Tuesday 10 March 2014
Almaty Office, Kazakhstan
In our outline of setting up supply chain at a new mine, previous blogs have covered
- Management controls as they relate to Supply Chain
- Finance and SCM Coordination
- Foundations – establishing IT records and reporting, setting parameters and inventory and replenishment management
This blog discusses LOGISTICS.
Once POs / contracts are placed, it is essential that orders are expedited:
- To ensure on time delivery
- To resolve any queries promptly
- To maintain supplier relations – regular contact with suppliers means better service
- To allow time for discussions on packing, documentation and despatch
- If prepayment has unavoidably been made, to ensure that goods are actually delivered.
Be a ‘Squeaky Wheel’. The squeaky wheel on a cart receives the most attention and oil. Silence may result in supplier complacency.
Wherever possible take control over delivery of materials and equipment from as close to the point of manufacture/supply as possible. Suppliers will add a safety margin to pre-quotes concerning logistics and will add their mark-up to the final figure. Their means of transportation may not be suitable for your region, documentation may be inaccurate and you may lose the benefits of consolidation.
Arrange with an internationally-competent freight-forwarder to handle collections and shipments. Don’t be too economic: a little extra cost ensures better service and added value. Forwarders will arrange the most efficient and effective means of transportation and keep you aware of all of the unknowns of freighting that are impossible to be aware of otherwise. Arrange definitive contracts with freight forwarders so that everything is clear and there is no room for misunderstandings. Freight forwarders must also be responsible for goalkeeping documentation discrepancies so that there are no importation issues in transit and on arrival. Packaging must be checked and upgraded where necessary to ensure no damage during transit. Freight forwarders may also check that goods are correct but this is not always possible when goods are securely packed.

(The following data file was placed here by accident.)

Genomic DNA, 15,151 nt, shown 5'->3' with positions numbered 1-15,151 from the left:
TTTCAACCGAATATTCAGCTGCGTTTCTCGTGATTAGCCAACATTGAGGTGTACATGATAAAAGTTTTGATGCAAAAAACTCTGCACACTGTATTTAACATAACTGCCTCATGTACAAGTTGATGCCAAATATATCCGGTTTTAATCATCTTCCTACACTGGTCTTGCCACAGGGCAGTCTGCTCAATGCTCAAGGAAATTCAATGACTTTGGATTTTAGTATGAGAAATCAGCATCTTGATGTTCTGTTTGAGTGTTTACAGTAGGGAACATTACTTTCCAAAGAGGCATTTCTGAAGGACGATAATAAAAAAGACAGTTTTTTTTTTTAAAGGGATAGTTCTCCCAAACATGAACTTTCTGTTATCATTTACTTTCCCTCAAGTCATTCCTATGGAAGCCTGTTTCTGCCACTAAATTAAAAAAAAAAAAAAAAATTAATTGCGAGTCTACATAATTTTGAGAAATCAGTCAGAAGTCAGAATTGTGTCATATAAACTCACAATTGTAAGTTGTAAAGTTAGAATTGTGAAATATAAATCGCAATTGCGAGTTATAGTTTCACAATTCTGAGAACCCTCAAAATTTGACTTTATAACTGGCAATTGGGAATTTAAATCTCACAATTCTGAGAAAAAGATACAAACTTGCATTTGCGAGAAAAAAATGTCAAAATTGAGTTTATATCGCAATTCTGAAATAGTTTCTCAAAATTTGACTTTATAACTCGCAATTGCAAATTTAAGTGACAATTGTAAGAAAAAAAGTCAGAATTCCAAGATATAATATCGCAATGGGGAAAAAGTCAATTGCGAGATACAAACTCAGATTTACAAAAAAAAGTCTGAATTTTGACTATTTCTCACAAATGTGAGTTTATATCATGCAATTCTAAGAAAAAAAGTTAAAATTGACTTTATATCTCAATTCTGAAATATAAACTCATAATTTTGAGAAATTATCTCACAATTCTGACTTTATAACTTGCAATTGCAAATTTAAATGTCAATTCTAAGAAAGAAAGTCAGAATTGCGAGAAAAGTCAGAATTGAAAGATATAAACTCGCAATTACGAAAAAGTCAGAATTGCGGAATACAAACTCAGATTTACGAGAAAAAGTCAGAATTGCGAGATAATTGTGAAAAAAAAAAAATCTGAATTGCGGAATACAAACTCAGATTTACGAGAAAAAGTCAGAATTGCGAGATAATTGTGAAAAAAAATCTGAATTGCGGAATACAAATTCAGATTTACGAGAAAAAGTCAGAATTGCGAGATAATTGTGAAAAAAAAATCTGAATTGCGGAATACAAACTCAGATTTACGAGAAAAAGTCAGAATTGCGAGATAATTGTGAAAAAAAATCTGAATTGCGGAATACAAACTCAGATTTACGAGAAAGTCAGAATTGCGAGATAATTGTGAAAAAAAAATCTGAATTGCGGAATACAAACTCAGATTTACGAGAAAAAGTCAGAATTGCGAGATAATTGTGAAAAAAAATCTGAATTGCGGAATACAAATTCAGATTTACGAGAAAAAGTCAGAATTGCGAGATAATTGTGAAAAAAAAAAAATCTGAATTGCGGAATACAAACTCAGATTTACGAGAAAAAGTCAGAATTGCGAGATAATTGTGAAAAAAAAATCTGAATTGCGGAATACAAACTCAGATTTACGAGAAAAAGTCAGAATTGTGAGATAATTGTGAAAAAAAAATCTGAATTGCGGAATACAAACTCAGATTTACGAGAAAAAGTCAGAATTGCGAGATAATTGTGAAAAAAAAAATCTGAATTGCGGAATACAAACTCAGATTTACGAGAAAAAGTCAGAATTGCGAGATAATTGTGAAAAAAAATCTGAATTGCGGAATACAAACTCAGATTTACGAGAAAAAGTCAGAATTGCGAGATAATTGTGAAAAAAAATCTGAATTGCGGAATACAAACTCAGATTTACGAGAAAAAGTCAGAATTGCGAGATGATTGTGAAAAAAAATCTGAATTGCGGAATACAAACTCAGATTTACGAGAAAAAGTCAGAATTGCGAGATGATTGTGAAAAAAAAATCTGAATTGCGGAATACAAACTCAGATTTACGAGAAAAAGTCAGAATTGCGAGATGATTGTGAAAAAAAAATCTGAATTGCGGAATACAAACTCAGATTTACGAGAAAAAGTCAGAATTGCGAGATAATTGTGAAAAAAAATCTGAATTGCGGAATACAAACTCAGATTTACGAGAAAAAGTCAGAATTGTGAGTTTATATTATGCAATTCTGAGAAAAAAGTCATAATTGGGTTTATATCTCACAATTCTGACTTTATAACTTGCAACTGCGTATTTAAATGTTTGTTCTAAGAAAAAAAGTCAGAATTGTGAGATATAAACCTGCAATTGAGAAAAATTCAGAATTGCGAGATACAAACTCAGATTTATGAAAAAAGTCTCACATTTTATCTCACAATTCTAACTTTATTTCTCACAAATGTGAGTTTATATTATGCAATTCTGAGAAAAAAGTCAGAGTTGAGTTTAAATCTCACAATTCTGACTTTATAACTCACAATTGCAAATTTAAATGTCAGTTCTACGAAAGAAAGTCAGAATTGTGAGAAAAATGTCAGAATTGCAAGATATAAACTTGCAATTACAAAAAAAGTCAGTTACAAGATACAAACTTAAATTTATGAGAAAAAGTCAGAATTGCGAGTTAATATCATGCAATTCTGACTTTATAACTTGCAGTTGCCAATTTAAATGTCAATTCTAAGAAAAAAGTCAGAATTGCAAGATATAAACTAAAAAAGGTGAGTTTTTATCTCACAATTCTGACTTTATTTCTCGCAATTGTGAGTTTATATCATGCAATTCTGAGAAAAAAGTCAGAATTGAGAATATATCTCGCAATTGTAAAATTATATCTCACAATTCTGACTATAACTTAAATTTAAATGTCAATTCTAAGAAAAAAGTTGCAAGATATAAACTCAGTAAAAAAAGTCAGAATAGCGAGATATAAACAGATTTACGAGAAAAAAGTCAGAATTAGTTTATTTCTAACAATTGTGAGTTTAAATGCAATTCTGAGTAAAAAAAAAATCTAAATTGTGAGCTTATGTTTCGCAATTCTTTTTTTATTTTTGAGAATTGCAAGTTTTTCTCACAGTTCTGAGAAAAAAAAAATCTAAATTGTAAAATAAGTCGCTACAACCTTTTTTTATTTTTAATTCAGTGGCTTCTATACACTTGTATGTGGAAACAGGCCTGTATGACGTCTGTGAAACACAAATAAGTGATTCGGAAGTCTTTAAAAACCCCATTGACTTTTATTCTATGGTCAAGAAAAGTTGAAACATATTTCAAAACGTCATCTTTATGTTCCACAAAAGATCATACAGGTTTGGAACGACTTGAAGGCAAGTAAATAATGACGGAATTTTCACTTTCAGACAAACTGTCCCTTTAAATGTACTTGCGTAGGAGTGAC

If pre-inspection is required, freight forwarders may help with this, especially where EXW deliveries occur.
Arrange for smaller consignments to be container consolidated from regular source regions (e.g. USA, Europe, Australia, S Africa). Regular schedules will be agreed. Containers must not be delayed unnecessarily waiting for “the next delivery due next week”. This WILL save on airfreight.
Airfreight must be minimised to substantially lower freight costs. Consolidation helps but so does ordering in plenty of time. To ensure this, airfreight must be costed and compared to more conventional (hopefully consolidated) freight costs and then approved by both the most senior person on the site (GM/CEO) and by the Head of Supply. Introduction of this measure instantly minimises airfreight costs, offsetting the nuisance caused by the extra work. Airfreight is subsequently limited to genuine emergency needs.
Freight forwarders must regularly report on the whereabouts of consignments and, for remote sites where delivery lead-times are long, they may also receive offshore (usually at extra cost) directly into your software; most ERP processes allow for this and it is a matter of working with IT to ensure restricted and secure access. The benefit is that receipts offshore allow for a more effective payment of invoices. If payment needs a site generated GRN, this may be weeks after shipment.
Offshore receiving has the effect of reducing mismatches where invoices are loaded in software before receipts. Mismatches are restricted to genuine matching issues which must be cleared by warehouse/procurement departments promptly.
Goods flow two ways and an efficient despatch procedure is required.
All procurement procedures will be supported by detailed manuals in relevant languages.
CBC is able to undertake and support this crucial element of setting up for an efficient mining supply procurement operation.